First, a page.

Our true sixth sense is our feelings or emotions. Emotional responses, intuition, hunches, and gut feelings often guide what we accept or believe. If you can’t see a role for emotional knowledge, just talk to your daughter, sister, mother or wife. Indeed, the most difficult problem of human intellectual history is the chasm that separates analysis and acceptance. How we feel about thing is often more important than what we think. No amount of fact finding and logic will overcome a strong belief. Truth is simply what we choose to believe: reason is simply one of the tools that get us there.

Any belief is more potent than any idea. An idea can turn on a dime: a belief is truth derived from ideas. If you don’t believe in something, you will probably fall for anything. This American mantra can be traced to ancient Greece, the trail of Socrates. He was tried for lack of piety and corrupting his students. He questioned the Athenian belief in democracy; he challenged the very freedom that made his questions possible. Unfortunately, Socrates didn’t have the benefit of Aristotle’s logic. Socrates wasn’t executed; he swallowed his foot and died from internal contradictions.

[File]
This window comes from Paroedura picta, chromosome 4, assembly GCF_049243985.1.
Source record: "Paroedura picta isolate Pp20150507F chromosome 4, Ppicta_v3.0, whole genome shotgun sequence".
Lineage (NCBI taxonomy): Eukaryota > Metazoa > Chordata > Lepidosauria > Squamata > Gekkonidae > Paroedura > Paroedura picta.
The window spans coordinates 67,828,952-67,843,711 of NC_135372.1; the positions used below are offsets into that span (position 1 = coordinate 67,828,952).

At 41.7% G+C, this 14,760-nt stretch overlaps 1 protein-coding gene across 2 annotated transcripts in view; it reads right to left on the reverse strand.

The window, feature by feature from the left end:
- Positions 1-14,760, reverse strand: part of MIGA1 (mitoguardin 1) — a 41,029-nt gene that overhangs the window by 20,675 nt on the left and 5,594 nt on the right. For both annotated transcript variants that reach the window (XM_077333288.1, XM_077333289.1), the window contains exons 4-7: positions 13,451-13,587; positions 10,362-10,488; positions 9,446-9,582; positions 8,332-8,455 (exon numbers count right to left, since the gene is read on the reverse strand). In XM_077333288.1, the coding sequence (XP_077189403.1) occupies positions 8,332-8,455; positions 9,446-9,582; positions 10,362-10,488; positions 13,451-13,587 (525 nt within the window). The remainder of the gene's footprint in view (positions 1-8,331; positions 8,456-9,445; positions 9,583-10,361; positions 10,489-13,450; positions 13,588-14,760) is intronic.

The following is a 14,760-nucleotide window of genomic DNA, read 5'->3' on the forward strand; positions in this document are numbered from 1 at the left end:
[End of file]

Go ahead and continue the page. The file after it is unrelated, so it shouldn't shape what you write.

Democracy assumes a culture of belief, faith and morals; atheism is a kind of moral anarchy. All of what we think of as the best of Western culture, including our legal system, has proceeded apace with the evolution of the ethics associated with Judaism and Christianity. Indeed, democratic capitalism (are you listening Noam?) is impossible without these influences. The moral code that these great forums continue to debate, imperfect as it may be at times, is our cultural cement. The most advanced and just societies on earth are the product of these ideas. None of this proves a thing about God.
Yet, it illustrates the value of faith. Cotton Mather is as American as popcorn.

Mather likened mankind to a spider suspended by a thread over the fires of hell. Science tells us that we literally float on a sea of molten lava below and we are dependent on the fires of the sun above. We are also told that a meteor could end life as we know it in an instant. A few nuclear weapons might do the same. As Jared Diamond points out; our world will end with a bang or whimper (some unknown pathogen). How do scientific assessments differ from Mather’s spider or the horsemen of the apocalypse?

In several respects, reason is, and maybe should be, a last resort. The most important questions facing humanity will not be answered by mathematicians or engineers. Further, reason it is a relative newcomer – Aristotle forward. Our moral and genetic heritage, our common sense and our emotions have been with us from the beginning. We were a race of thinkers long before Plato’s pupil formalized logic. In recent memory the luminaries of rational atheism include Karl Marx, Vladimir Lenin, Adolph Hitler, Josef Mengle, and Joseph Stalin - and now we have Christopher Hitchens, Bill Maher and Eric Schmidt, just to name the celebutantes.